I am letting go of what depletes and holding tight to what brings renewal. My favorite tradition is unwrapping the ornaments and decorating the tree. From the time of our birth, my mother got us yearly ornaments that reflected the truly impactful/memorable of that particular year. When we each married, she gave us beautiful boxes, with our ornaments inside, and the detailed backstory of each one. Every Christmas, I get to relive both the life-giving and heartrending moments that made me, Me. I look forward to that more than I can express and have continued on that tradition for my 4-year old son, as well. 2020 has led me to reevaluate what serves the soul and what doesn’t. I am grateful to this year for that permission—permission I was unable to extend myself in years past.

    1. candidkay says:

      Oh, Dani. Our mothers must’ve been soul sisters. My mother did the same thing. And I did the same thing – and continue to do so – for my boys in terms of ornaments. The tree becomes a wonderful story instead of just pretty decoration. I love that you are letting go of what to pleats. It is sometimes so hard to do that when you’re not sure what brings renewal. But it’s so necessary. And I hope many people had the same reaction to 2020 that you did – reevaluating what serves their soul. I don’t think we should leave this year and go back to things as they used to be. I think we should be wiser.

      1. Dani says:

        How wonderful your mother did the same and you continued on the tradition for your boys! And I completely agree on not going back to the way things were. Part and parcel of one’s personhood is emotional recalibration and growth. If this heartrending year hasn’t been an trumpeting impetus for that, I don’t know what could be ⭐️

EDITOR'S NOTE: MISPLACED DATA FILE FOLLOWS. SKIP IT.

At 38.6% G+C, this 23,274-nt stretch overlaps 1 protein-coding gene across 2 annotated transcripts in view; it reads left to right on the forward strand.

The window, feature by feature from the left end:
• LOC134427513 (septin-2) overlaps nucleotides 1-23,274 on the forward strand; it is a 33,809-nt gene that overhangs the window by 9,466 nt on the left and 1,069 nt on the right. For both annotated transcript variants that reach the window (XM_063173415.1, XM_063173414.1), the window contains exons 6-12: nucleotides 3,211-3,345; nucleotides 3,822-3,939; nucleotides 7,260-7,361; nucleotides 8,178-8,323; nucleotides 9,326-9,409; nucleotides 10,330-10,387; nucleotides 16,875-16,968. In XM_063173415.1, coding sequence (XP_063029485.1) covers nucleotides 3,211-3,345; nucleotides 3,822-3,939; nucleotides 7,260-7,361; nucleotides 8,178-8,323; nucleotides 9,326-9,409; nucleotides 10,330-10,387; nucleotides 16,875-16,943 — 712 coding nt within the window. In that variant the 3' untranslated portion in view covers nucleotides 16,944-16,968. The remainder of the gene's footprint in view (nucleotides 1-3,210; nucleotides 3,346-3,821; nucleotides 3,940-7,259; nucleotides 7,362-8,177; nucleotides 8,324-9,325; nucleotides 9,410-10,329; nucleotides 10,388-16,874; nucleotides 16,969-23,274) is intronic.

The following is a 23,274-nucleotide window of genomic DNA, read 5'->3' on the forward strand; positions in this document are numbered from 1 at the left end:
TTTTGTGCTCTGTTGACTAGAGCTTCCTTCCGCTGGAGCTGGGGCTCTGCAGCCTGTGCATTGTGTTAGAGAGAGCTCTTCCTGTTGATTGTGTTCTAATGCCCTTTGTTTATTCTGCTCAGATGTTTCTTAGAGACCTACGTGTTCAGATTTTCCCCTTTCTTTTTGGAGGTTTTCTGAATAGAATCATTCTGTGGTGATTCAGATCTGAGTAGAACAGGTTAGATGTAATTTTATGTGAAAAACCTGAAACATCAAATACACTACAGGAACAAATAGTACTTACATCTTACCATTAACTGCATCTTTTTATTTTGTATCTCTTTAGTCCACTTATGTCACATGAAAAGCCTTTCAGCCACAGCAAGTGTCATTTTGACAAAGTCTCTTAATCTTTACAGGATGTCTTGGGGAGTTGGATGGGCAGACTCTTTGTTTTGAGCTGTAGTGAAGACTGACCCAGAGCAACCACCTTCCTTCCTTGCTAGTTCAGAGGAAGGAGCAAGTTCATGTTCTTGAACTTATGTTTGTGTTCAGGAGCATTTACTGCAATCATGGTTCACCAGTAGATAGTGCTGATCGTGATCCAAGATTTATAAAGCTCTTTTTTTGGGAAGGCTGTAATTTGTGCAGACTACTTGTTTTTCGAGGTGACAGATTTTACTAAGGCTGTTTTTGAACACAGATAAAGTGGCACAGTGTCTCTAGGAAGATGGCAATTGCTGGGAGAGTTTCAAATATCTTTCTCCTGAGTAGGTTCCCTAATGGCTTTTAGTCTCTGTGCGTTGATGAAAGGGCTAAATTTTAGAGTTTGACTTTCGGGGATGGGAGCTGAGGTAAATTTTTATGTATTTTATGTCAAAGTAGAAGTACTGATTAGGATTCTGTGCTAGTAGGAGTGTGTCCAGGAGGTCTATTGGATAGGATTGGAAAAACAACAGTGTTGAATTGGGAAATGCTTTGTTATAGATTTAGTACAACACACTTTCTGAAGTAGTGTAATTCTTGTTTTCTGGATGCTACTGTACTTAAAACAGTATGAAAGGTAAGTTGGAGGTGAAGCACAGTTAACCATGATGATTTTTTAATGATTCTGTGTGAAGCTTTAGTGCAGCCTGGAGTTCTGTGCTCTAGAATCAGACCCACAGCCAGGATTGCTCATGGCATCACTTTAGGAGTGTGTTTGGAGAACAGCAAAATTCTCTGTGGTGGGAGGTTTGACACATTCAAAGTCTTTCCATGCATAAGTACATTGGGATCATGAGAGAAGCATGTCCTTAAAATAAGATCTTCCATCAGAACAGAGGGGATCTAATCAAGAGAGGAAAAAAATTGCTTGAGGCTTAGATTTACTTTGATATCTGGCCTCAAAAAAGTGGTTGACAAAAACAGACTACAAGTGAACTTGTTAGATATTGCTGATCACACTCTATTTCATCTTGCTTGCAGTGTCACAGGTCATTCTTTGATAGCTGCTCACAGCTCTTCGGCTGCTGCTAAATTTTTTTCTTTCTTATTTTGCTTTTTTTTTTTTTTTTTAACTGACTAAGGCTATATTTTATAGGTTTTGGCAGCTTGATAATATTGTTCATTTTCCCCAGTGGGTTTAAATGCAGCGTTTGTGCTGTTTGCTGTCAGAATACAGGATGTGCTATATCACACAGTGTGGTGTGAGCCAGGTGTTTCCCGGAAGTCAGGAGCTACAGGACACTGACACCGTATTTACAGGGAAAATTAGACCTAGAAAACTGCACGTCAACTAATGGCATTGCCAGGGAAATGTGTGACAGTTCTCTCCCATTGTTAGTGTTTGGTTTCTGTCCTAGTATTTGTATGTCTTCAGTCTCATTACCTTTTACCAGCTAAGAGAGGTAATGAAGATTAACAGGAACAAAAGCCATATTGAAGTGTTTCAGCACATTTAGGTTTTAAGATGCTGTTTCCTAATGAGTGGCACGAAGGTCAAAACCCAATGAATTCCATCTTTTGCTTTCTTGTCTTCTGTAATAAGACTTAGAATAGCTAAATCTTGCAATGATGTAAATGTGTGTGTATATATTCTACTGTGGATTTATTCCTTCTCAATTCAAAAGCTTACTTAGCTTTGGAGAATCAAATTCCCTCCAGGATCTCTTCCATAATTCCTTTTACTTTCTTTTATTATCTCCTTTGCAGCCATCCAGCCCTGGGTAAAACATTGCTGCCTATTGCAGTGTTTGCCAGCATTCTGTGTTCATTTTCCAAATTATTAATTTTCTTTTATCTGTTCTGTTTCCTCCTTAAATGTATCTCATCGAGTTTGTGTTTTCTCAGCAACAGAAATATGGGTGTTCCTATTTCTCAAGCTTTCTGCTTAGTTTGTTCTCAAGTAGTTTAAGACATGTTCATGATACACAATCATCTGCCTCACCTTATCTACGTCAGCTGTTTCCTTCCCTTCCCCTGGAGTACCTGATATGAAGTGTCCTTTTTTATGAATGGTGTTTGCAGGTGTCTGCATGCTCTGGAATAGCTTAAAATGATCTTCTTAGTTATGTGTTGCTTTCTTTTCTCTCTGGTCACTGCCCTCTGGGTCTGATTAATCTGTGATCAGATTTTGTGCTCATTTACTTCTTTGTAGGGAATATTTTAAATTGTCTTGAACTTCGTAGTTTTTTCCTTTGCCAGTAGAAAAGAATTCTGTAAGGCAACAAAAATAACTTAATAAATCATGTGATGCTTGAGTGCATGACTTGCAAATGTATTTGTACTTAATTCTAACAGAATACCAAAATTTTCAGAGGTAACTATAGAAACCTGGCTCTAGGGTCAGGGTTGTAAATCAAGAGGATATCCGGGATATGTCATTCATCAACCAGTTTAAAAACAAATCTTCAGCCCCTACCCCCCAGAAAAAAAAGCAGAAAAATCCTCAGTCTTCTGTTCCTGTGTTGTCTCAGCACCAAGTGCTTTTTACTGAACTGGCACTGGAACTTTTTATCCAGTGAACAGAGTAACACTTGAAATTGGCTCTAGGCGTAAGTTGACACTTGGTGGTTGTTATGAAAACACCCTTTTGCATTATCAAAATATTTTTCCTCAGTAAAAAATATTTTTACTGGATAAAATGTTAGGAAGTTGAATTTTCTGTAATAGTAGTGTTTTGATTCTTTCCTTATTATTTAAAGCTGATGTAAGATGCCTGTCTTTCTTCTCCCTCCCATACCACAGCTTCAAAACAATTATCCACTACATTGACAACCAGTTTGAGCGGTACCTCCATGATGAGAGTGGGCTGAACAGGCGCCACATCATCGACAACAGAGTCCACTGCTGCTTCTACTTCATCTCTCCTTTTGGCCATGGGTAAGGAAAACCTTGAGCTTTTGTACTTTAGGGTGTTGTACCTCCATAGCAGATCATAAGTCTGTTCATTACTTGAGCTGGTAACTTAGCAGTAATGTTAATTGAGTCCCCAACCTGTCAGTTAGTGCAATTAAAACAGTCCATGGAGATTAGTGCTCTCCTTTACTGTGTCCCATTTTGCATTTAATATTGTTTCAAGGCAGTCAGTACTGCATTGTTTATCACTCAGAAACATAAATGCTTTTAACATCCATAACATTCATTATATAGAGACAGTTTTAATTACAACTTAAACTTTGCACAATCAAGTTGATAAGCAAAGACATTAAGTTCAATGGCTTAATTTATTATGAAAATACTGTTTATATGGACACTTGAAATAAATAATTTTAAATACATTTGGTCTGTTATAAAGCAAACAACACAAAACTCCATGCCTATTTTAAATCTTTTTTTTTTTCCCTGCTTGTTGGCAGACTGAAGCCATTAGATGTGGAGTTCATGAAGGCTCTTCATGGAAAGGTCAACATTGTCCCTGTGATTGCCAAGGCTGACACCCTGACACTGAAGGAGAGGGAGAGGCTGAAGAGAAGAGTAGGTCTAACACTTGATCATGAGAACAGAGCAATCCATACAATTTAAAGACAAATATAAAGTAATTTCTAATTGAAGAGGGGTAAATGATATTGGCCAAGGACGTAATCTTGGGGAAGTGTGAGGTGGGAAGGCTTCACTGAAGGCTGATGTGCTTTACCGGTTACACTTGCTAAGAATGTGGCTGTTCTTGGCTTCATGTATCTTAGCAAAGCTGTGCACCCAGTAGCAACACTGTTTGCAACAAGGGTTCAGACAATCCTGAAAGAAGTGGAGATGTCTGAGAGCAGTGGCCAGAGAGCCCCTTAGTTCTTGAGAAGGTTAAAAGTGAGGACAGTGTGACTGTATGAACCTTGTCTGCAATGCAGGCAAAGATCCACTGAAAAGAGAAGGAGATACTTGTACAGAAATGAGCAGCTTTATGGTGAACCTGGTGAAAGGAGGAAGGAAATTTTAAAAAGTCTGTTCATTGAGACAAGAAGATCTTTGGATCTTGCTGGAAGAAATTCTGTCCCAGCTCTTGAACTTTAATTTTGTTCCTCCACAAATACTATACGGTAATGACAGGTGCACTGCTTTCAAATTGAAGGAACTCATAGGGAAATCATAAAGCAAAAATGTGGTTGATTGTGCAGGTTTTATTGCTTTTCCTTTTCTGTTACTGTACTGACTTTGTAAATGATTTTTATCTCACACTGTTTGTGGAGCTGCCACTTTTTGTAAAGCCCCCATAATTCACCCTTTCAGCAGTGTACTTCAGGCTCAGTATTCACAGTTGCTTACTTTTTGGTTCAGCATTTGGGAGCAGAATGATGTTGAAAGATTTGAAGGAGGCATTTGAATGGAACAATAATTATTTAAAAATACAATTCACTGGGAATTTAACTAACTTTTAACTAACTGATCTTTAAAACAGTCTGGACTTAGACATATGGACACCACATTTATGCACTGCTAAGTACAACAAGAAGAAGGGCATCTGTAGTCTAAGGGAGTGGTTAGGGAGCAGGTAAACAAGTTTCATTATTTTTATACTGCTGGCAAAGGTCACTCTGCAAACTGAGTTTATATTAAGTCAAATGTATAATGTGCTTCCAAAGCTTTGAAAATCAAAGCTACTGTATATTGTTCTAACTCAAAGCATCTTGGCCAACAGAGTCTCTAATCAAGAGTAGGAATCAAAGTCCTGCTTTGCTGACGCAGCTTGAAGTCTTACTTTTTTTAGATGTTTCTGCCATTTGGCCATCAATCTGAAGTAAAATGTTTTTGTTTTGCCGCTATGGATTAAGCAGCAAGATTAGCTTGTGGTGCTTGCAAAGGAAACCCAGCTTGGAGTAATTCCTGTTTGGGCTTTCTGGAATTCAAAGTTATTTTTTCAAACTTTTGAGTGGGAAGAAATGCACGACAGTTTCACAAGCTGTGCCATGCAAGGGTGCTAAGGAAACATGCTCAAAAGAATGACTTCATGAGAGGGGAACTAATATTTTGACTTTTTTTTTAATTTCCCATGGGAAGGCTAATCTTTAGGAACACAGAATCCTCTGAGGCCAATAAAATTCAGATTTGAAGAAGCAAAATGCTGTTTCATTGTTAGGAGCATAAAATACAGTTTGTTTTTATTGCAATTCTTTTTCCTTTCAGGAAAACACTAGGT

2. mydangblog says:

    I always love your posts so much! I’m hoping my word for 2021 will be Retirement, but nothing is ever certain! And I have a new book coming out next year, so maybe Success is a good word too:-)

    1. candidkay says:

      Wow! Sounds like an incredible 2021 on tap for you! I bet you can’t wait to ring in the new year. 🍾 🎉

  3. Hi. Being open and content in the present moment is where it’s at, not that I’m all that great at it. Speaking of coffee mugs: Every morning I have coffee in a mug that has old houses and the words Martha’s Vineyard painted on it. My wife and I bought it 26 years ago on our honeymoon, which was on MV.

    1. candidkay says:

      Oh, I love that coffee mug story! The fact that you have not broken it in 26 years is absolutely amazing to me. And that it has survived any moves, etc. The mug I talked about in the blog comes from a coffee bean roaster on the Cape :-). Their coffee is pretty darn good if you want to give it a try. Seems apropos given where your mug is from.

      1. Hi. My wife and I love Cape Cod. We go there most years. Which coffee company is it? Thanks.

      2. candidkay says:

        Beanstock. I had it for breakfast at a little diner on the main drag. And just had to re-create it when we got home from vacation :-).